When Virginia revolted against the Crown and won, it recognized its new status (freedom from English corporate exploitation) partly by adopting a popular name for such community ascendancy - "Commonwealth" - in much the same way the new government in Russia adopted the name "Socialist". Marketing. "Commonwealth" survived into Statehood. "Corporation" did not.

    The point was that the US was not founded on or in modern corporate capitalism. An entity such as we now take for granted as the modern corporation in the US would have been a criminal enterprise in the early years of the United States - forbidden by law, with heavy penalties. The chartering of corporations in the early States was carefully done, sharply limited, and rigidly governed by local political agency. Corporations that could not prove their benefit to the community, that could not demonstrate their purpose in community good or accomplishing some community task, did not legally exist.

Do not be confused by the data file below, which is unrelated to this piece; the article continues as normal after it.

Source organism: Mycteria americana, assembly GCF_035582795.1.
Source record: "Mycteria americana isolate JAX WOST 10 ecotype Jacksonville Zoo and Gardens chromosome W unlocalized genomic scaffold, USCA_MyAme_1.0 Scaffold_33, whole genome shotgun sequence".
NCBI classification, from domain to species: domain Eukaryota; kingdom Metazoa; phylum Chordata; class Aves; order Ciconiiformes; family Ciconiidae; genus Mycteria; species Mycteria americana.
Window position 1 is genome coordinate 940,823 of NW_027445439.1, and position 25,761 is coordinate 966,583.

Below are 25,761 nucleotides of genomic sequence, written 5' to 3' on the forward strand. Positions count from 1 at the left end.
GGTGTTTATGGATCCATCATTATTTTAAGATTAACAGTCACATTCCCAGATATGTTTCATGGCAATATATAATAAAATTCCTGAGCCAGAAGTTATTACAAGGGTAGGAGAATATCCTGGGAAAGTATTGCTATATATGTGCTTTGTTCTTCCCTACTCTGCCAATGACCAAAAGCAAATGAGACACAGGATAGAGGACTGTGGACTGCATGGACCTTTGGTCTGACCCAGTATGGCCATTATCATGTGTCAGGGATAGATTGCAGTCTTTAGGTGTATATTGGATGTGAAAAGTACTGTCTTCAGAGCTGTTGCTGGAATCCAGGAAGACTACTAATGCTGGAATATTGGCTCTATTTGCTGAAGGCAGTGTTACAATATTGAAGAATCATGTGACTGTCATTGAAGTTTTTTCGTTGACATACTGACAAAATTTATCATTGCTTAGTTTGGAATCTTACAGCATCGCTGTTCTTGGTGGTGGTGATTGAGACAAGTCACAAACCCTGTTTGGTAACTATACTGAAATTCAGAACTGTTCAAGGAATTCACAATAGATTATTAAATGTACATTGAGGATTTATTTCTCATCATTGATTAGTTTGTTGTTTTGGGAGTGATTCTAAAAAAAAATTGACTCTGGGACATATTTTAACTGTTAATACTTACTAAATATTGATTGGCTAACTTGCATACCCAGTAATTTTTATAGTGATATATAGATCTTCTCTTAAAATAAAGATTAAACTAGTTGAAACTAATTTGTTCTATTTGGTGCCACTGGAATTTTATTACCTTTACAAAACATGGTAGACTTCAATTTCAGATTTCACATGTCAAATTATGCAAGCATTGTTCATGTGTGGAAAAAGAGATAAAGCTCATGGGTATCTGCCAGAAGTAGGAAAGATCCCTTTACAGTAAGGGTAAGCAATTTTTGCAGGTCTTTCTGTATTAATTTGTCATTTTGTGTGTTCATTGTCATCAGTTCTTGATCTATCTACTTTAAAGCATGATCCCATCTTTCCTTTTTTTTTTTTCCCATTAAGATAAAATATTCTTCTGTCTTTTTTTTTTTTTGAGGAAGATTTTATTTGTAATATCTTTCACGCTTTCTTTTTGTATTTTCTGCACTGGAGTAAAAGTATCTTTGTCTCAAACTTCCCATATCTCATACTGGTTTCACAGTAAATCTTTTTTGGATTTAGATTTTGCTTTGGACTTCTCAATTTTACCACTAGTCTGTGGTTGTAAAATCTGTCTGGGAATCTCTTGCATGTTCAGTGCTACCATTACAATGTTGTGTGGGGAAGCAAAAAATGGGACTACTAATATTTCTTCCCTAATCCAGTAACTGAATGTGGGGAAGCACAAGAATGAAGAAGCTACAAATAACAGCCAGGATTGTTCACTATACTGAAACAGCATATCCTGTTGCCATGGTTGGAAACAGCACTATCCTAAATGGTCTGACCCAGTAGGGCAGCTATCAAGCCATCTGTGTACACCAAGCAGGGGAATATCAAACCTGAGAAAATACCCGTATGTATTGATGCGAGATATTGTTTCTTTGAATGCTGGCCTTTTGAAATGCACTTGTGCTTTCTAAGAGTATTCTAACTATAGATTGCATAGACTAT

15. WINSTON Registered Member

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    17
    i dont think the term socialist means anything anymore. you have the new president of france who claims to be a socialist, but his policies tell you otherwise. most of his actions would indicate that he is a capitalist. dominique strauss khan also claims to be the socialist, yet he used to head the imf. how socialist can you be if you head the imf? i dont think you can get any more right wing than the imf. they are strictly privatisation, and austerity
     
  16. joepistole Deacon Blues Valued Senior Member

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    22,910
    The American right wing (Republican/Tea Party) has become so extreme, that anything other than party orthodoxy is labeled socialism, communism, fascism, etc. regardless of fact or rational thought.